Just Been Watching…(66)

Cell (2016)

***Spoilers avoided***

I recently decided to try to overcome some of my usual film snobbery, and watch more films shown free on TV. It doesn’t cost me anything, (except time) and I might find myself pleasantly surprised by what’s on offer, once I put away my prejudices. So with that in mind, I taped a few films from Film 4, and got around to watching two of them last night. This was the first one.

A Stephen King adaptation. Co-Produced by, and starring John Cusack, with Samuel L. Jackson.
Surely that would be worth watching?

Well…

The film begins with a catastrophic event. Everyone using a cellphone (mobile) is affected by an unusual signal that drives them all crazy. What follows is a scene of carnage, as homicidal sufferers run around an airport terminal killing each other, or attacking those trying to escape. Meanwhile, graphic artist Clay (Cusack) has been trying to contact his estranged wife and young son, when his phone runs out of battery, saving him from the signal. Seeking somewhere to hide, he gets down into the subway, where no phone signal could reach. Meeting up with the train driver, Tom (Jackson) the pair decide to return to Clay’s apartment, wher they encounter another survivor, a young woman called Alice.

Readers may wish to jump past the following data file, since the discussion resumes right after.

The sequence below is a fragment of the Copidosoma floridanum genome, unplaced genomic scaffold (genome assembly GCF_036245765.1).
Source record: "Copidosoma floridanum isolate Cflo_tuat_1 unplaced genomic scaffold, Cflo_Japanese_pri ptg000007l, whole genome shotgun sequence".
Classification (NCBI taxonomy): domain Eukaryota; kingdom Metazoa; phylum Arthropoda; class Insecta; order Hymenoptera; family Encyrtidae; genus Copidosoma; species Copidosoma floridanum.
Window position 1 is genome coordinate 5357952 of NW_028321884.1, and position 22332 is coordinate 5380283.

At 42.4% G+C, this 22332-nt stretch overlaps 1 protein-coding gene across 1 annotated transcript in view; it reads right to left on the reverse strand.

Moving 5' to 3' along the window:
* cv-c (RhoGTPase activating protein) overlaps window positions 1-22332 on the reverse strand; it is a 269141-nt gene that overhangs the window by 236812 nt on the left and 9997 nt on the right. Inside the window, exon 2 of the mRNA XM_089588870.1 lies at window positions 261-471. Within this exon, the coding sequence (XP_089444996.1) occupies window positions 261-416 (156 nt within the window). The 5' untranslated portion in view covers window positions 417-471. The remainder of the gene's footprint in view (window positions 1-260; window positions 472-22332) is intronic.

The hordes of people affected by the event are now wandering around in huge ‘flocks’, attacking anyone they meet. The trio of survivors agree to travel to New Hampshire, to try to find Clay’s wife and son. Managing to escape the city, (Boston) their journey constitutes the rest of the action in this film. The ‘affected’ are not zombies, and they don’t eat people. But they become connected by the event, and operate as a very efficient whole, a lot like ants. Come across one of them, and very soon hundreds more will arrive on the scene. The three friends now acquire a lot of guns from the house of a gun owner, and begin their dangerous trip.

I was struck by a dreary sense of having seen it all before. Substitute the ‘affected’ for zombies, and the story has been done to death.